If you have a skin wound or lesion that concerns you, make an appointment with your doctor. You may be referred to a doctor who specializes in the diagnosis and treatment of skin conditions (dermatologist).
If you've already had skin cancer, you have an increased risk of a second cancer. Talk with your dermatologist about how often you should have a skin examination to look for signs of another skin cancer.
Here's some information to help you get ready for your appointment, and what to expect from your doctor.
What you can do
- Write down your medical history, including other conditions for which you've been treated. Be sure to include any radiation therapy you may have received, even years ago.
- Make a list of your medications and natural remedies. Include any prescription or over-the-counter medications, vitamins, supplements, or herbal remedies that you're taking.
- Write down questions to ask your doctor. Creating your list of questions in advance can help you make the most of your time with your doctor.
- Find a family member or friend who can join you for your appointment. Although skin cancer is usually highly treatable, just hearing the word "cancer" can make it difficult to focus on what the doctor says next. Take someone along who can help you remember the information.
Below are some basic questions to ask your doctor about squamous cell carcinoma of the skin. If any additional questions occur to you during your visit, don't hesitate to ask.
- Do I have skin cancer? What kind?
- How is this type of skin cancer different from other types?
- Is this type of cancer likely to spread?
- Has my cancer spread?
- What treatment approach do you recommend?
- What are the possible side effects of this treatment?
- Will I have a scar after treatment?
- Am I at risk of this condition recurring?
- Am I at risk of other types of skin cancer?
- What can I do to prevent skin cancer?
- How often will I need follow-up visits after I finish treatment?
- Are there brochures or other printed material that I can take with me? What websites do you recommend?
What to expect from your doctor
Your doctor is likely to ask you a number of questions. Being ready to answer them may reserve time to go over points you want to spend more time on. Your doctor may ask:
- When did you first notice this skin growth or lesion?
- Has it grown significantly since you first found it?
- Is the growth or lesion painful?
- Do you have any other growths or lesions that concern you?
- Have you had a previous skin cancer?
- How much exposure to the sun or tanning beds did you have as a child?
- How much exposure to the sun or tanning beds do you have now?
- Are you currently taking any medications?
- Are you currently or have you previously used herbal remedies?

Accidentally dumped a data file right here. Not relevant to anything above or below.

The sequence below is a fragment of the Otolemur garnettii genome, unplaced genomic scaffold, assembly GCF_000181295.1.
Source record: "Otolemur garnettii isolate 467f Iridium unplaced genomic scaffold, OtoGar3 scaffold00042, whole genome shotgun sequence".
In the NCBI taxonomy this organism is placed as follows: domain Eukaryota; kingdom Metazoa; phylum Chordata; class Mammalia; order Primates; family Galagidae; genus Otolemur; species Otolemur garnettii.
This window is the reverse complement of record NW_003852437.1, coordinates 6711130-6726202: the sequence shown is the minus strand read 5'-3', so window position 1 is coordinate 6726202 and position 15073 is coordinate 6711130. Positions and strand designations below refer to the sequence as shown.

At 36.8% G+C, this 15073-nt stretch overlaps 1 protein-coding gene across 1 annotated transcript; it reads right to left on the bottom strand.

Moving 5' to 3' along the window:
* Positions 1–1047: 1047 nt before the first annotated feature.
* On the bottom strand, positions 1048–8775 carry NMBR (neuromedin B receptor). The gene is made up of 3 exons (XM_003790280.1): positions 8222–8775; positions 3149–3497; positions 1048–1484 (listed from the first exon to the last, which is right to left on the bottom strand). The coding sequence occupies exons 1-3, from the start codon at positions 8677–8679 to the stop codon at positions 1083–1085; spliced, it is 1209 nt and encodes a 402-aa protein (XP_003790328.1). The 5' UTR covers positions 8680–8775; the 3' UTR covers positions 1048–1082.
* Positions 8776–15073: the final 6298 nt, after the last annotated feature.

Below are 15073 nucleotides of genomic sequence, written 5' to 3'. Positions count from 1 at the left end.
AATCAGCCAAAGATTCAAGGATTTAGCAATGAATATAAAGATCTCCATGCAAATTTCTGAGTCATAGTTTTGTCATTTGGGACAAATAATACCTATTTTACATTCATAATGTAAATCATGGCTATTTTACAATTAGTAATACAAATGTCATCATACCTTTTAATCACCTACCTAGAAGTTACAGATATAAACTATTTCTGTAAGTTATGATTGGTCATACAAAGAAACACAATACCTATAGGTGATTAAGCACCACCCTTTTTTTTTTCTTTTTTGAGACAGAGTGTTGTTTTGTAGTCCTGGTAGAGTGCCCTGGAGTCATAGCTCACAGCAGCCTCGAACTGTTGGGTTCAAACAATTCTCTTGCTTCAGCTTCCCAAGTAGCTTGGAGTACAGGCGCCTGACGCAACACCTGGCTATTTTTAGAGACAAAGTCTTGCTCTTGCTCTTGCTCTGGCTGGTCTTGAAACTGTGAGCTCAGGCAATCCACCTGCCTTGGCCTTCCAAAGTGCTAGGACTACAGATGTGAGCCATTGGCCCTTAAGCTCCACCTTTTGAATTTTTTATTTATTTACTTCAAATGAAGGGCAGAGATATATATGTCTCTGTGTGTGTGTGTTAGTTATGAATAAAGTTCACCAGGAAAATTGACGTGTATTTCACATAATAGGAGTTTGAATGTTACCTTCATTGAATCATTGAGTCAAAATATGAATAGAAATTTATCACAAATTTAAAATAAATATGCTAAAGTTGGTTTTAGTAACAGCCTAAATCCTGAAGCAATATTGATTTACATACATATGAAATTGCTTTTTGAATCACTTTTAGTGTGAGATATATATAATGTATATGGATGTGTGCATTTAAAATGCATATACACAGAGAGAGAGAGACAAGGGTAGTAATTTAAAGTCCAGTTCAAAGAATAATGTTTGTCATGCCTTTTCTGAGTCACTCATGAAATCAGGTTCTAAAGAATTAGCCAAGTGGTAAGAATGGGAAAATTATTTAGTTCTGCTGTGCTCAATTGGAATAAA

- Have you ever received radiation therapy for another medical condition?
- Have you ever taken medications that suppress your immune system?
- What other significant medical conditions have you been treated for, including in your childhood?
- Do you or did you smoke? How much?
- Do you now or have you ever had a job that may have exposed you to pesticides or herbicides?
- Do you now or have you ever relied on well water as your primary water source?
- Do you take precautions to stay safe in the sun, such as avoiding midday sun and using sunscreen?
- Do you examine your own skin on a regular basis?
Aug. 23, 2017
- Habif TP. Premalignant and malignant nonmelanoma skin tumors. In: Clinical Dermatology: A Color Guide to Diagnosis and Therapy. 6th ed. Edinburgh, U.K.; New York, N.Y.: Mosby Elsevier; 2016. http://www.clinicalkey.com. Accessed April 1, 2016.
- Goldsmith LA, et al., eds. Squamous cell carcinoma. In: Fitzpatrick's Dermatology in General Medicine. 8th ed. New York, N.Y.: The McGraw-Hill Companies; 2012. http://accessmedicine.com. Accessed Jan. 3, 2016.
- Skin cancer treatment (PDQ). National Cancer Institute. http://www.cancer.gov/types/skin/patient/skin-treatment-pdq. Accessed April 1, 2016.
- What can I do to reduce my risk of skin cancer? Centers for Disease Control and Prevention. http://www.cdc.gov/cancer/skin/basic_info/prevention.htm. Accessed April 1, 2016.
- Ferri FF. Squamous cell carcinoma. In: Ferri's Clinical Advisor 2016. Philadelphia, Pa.: Mosby Elsevier; 2016. https://www.clinicalkey.com. Accessed April 1, 2016.
- AskMayoExpert. Squamous cell carcinoma of the skin. Rochester, Minn.: Mayo Foundation for Medical Education and Research; 2015.
- Squamous cell skin cancer. Fort Washington, Pa.: National Comprehensive Cancer Network. http://www.nccn.org/professionals/physician_gls/s_guidelines. Accessed Jan. 3, 2016.
- Niederhuber JE, et al., eds. Nonmelanoma skin cancers: Basal cell and squamous cell carcinomas. In: Abeloff's Clinical Oncology. 5th ed. Philadelphia, Pa.: Churchill Livingstone Elsevier; 2014. http://www.clinicalkey.com. Accessed April 1, 2016.
Squamous cell carcinoma of the skin